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Blog Post
11 April 2024
Author: Annika Nordin

Let’s talk shit – multiple returns from sanitation solutions targeting resource recovery in South Africa

Sanitation Ambassadors school toilet unit in Coffe Bay, Eastern Cape, South Africa. The toilets are part of a container based sanitation solution, providing sanitation as a service and producing fertiliser from human excreta. Rainwater is collected and used for hand washing. Photo: Sanitation Ambassadors.

The Sustainable Development Goals (SDGs), adopted by all United Nations Member states in 2015, took a stand compared to the previous goals, not just aiming for increased sanitation coverage but for 2030 to ‘ensure availability and sustainable management of water and sanitation for all’ (SDG 6). Sanitation is vital for health and dignity, particularly for menstruating girls’ school attendance. Toilets provide sanitary conditions for the user, whereas the safe management of excreta aims to prevent ”downstream” contamination and disease transmission. Despite progress, 3.5 billion (43% of the global population) lacks safely managed sanitation services.  A role of sanitation stressed in SDG 6, but often neglected, is providing nutrients to agriculture. Since the nutrients in the consumed food end up in the excreta in a constant flow, sustainable nutrient management of food production needs to consider this untapped resource.

In South Africa, a large proportion of the population (81%) uses improved (i.e. for the user judged safe) sanitation facilities. 57% of these are solutions based on flushing and connected to a sewer system, whereas 34% have on-site sanitation solutions such as ventilated pit latrines and traditional, non-ventilated pit latrines. Being a water-scarce country, the South African 2016 National Sanitation policy emphasizes the importance of responsible use of water resources both in terms of water use and protection of the water environment. For this reason, on-site sanitation is recognised as an acceptable long-term and decent sanitation service that may help fill the sanitation gap for the more than 5 million South Africans who do not have safe sanitation solutions.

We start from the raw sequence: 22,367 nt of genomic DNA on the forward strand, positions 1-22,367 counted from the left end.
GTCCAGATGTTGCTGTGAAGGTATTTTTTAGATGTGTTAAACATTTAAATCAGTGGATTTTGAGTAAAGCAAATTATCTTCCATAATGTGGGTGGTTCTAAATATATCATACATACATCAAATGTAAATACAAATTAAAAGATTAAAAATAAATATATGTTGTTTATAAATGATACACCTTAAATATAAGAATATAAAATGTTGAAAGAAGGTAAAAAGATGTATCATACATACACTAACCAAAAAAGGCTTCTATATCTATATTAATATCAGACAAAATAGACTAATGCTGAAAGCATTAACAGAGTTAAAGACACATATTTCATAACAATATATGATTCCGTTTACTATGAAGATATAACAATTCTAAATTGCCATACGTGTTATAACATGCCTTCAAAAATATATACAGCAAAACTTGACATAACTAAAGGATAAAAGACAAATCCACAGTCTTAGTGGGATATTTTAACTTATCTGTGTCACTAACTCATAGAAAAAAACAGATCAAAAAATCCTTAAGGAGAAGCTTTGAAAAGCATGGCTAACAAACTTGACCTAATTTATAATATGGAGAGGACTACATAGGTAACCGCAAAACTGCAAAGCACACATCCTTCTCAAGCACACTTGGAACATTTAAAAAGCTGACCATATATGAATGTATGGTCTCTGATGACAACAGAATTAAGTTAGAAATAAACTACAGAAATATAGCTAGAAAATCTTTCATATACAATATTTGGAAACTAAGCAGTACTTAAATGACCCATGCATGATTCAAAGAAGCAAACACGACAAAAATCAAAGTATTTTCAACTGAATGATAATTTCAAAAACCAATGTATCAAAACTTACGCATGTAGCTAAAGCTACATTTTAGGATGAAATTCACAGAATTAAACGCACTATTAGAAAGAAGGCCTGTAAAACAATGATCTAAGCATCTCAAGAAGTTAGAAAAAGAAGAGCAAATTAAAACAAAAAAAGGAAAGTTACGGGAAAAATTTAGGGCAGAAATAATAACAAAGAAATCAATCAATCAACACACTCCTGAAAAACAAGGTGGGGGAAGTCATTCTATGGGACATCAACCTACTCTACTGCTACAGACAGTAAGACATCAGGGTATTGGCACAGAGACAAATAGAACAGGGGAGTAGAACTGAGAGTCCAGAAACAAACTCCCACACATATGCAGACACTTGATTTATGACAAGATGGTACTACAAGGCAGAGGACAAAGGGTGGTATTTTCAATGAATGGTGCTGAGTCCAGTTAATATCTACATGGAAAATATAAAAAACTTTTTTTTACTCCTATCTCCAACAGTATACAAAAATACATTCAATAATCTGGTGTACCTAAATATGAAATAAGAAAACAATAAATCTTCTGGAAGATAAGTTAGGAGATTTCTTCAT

Faecal sludge management in South Africa


” The provision of sanitation services has to be responsive and adaptive taking into cognisance that South Africa is a water scarce country coupled with prolonged droughts in recent years…” Senzo Mchunu, Minister of Water and Sanitation (FSM strategy 2023)

Increasing the sanitation coverage with on-site solutions is, however, challenged by on-site management and faecal sludge management services being limited and severely challenged, and poor servicing of on-site sanitation options has led to facilities perceived as unhygienic. In contrast to water-born sanitation systems, the on-site sanitation management chain has many broken links with unclear responsabilities and mandates. To overcome these challenges, a National Fecal sludge management (FSM) strategy was released in 2023. The 10-year FSM strategy for South Africa aims for clear regulatory and financing frameworks across the service chain; the development of a variety of appropriate and affordable on-site sanitation technologies; increased capacity along the service chain and the ingration of private sector service providers.

Fertiliser potential in excreta and soil health